I don’t like socializing. Why? I really don’t know. If and when I write my memoirs I will classify myself as the quintessential working class boy. Maybe it is because of that I have this attitudinal reluctance. I have missed and continue to eschew many social functions whether political, literary, social, personal etc. But there are occasions I like to be present at. I enjoy the company, the analysis, the gossip; the works. Two such events are the annual Walter Rodney death anniversary and the birthday of my friend, Dr. Mark Kirton.
I have always been invited to Mark’s birthday: I always go. Last Thursday was no exception. Mark and I go way back as students at UG in the early seventies. We had countless quarrels when we both became lecturers but deep down in my heart I like and appreciate Mark Kirton. Last Thursday, was yet another occasion of learning and listening at Mark’s little birthday lime. One of the guests spent half an hour with me explaining in depth the oil find. From what I was told, it means Guyana has one of the largest oil deposits in the world. I did say to him that if the current political players are still around by 2020, I will not trust them to use oil revenues without resort to corruptible temptations.
I would say my most satisfying moments were the little discussion I had with James Bond of the PNC. I am not at liberty to disclose what Bond said in response to my questions. But I can reveal my attitude to the only question he asked me. He inquired of my assessment of the PNC. I forgot to tell him I think the PNC at the present juncture is an ordinary party with ordinary leadership that will not walk on the avenue of transformation.
My first response was to express my annoyance at and rejection of the Ministries of Labour and Youth respectively. I told Bond that any analysis of the PNC has to configure into the analysis the reason for the scrapping of those ministries. Bond did say that there is a Minister of Labour. But I told him such a Minister is not represented in Cabinet and that the Minister of Labour is subordinate to a senior Minister – the Minister of Communities. I expressed to Bond my resentment of the dissolution of the Ministry of Labour as a separate Ministry, yet the Granger Cabinet has a Ministry of Business.
I pointed out that the current PNC leadership hasn’t got anything in common with Burnham’s PNC. You can dislike Burnham as much as you want to but the Forbes Burnham Government from 1964 to 1985 was essentially shaped by Mr. Burnham himself to allow the working people of Guyana to benefit from the resources of the country, not as a matter of routine, not in a tiny way, not in a meaningful way but in a way that made the lower income classes synonymous with Guyana.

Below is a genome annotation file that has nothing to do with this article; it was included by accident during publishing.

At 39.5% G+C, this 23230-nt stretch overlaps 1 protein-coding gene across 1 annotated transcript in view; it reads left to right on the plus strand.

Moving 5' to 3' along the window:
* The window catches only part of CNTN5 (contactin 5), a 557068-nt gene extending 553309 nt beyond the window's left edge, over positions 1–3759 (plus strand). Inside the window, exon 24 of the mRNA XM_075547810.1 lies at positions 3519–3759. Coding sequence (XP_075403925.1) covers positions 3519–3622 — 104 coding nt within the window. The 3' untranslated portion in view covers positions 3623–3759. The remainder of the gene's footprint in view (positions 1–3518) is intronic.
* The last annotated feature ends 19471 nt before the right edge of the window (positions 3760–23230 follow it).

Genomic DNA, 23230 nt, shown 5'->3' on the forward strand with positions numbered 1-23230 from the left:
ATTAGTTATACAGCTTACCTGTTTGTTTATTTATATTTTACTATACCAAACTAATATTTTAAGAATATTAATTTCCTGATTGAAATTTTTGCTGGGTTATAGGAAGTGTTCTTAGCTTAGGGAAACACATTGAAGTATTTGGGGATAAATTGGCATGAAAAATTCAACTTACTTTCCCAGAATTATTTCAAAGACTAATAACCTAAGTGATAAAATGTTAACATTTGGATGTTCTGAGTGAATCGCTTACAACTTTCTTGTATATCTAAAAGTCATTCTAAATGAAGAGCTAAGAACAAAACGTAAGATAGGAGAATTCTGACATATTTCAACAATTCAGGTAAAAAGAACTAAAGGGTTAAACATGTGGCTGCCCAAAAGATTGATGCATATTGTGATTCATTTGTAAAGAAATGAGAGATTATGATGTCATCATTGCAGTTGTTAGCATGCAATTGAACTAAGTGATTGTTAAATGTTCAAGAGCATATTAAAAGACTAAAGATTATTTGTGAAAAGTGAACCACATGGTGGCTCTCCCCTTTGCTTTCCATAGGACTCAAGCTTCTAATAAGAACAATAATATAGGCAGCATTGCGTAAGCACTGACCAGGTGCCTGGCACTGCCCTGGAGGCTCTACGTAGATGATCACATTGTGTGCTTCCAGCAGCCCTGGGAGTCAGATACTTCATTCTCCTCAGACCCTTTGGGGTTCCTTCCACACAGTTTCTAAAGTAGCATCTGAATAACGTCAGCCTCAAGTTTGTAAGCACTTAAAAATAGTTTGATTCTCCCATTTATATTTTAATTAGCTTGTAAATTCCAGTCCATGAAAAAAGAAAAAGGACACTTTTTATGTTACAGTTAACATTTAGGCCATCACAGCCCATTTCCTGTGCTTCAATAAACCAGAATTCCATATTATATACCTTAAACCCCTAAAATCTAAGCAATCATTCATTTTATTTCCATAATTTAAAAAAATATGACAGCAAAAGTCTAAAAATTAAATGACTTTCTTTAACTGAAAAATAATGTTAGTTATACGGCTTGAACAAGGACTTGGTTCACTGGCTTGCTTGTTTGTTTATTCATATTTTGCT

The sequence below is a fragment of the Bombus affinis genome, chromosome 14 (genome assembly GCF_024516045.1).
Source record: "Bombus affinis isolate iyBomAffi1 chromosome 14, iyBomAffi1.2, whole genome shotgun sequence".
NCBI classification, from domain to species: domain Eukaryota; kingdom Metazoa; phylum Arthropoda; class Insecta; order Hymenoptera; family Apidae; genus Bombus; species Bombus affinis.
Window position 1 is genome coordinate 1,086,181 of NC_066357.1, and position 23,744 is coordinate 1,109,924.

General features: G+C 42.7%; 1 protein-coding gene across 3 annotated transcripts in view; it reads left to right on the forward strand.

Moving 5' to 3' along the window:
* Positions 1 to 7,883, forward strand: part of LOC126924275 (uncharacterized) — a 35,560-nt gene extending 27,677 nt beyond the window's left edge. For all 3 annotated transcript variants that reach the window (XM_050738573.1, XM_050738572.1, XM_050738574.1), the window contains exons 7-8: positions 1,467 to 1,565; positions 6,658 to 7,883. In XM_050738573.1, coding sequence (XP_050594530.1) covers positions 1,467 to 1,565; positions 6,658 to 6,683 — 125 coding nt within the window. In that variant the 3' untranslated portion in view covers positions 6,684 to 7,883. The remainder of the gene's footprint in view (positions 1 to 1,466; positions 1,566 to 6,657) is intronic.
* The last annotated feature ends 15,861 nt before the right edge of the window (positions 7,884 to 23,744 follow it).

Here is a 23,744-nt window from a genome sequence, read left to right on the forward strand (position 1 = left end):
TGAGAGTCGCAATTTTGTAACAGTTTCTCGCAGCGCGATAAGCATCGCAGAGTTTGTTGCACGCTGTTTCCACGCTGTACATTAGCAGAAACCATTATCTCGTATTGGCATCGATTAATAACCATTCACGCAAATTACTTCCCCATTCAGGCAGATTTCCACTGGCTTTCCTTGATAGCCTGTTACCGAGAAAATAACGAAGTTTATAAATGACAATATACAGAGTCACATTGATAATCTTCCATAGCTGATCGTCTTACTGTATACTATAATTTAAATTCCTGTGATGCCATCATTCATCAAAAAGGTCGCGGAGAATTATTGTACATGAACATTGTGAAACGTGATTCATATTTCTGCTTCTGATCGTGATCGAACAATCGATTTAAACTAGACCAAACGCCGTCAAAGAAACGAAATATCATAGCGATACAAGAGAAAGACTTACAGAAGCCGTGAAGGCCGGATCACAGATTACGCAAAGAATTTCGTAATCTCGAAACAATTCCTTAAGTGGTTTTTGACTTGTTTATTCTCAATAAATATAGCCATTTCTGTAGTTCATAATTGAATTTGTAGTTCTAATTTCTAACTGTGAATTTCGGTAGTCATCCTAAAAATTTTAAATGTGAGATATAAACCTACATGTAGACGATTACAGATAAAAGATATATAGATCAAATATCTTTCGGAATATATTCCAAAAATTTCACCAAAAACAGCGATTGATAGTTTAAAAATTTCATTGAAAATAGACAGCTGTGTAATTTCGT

I do not see even one leader in the PNC that comes close to that thinking or wants to come close to it. The current PNC leadership is shamelessly neo-liberal in its economic ideology. For a party of the nature of the PNC and PPP to embrace neo-liberal economics is sad and perhaps even tragic. Jagdeo shamelessly embraced neo-liberal economics and it has resulted in the ruin of the poorer classes. I don’t think David Granger has economic advisors that will steer him away from that pathway. Mr. Granger himself, I think, is not unhappy with the neo-liberal approach.
That is what I told James Bond about the PNC. This is what I believe. As part of my analysis of the PNC that I offered Bond, I did say that unlike Forbes Burnham, Desmond Hoyte was, and now David Granger, are the two PNC leaders that seem embedded and ensconced in middle class political economy. I think Hoyte could not and Granger cannot seriously ground themselves in the world of the Guyanese working people. Ironically, Hoyte was very respectful of democratic rights and Granger seems to be the same, though it is too early to put one’s entire faith in Granger.
There are nascent signs that Granger may not be uncomfortable with some oligarchic features of his PNC colleagues. Bond said he had to go to the airport and I wanted to leave, since the clock was way past my bedtime which is 10.30 PM. Mark is at the University of the West Indies but did indicate that he may be back as early as the beginning of the new year to serve his country.
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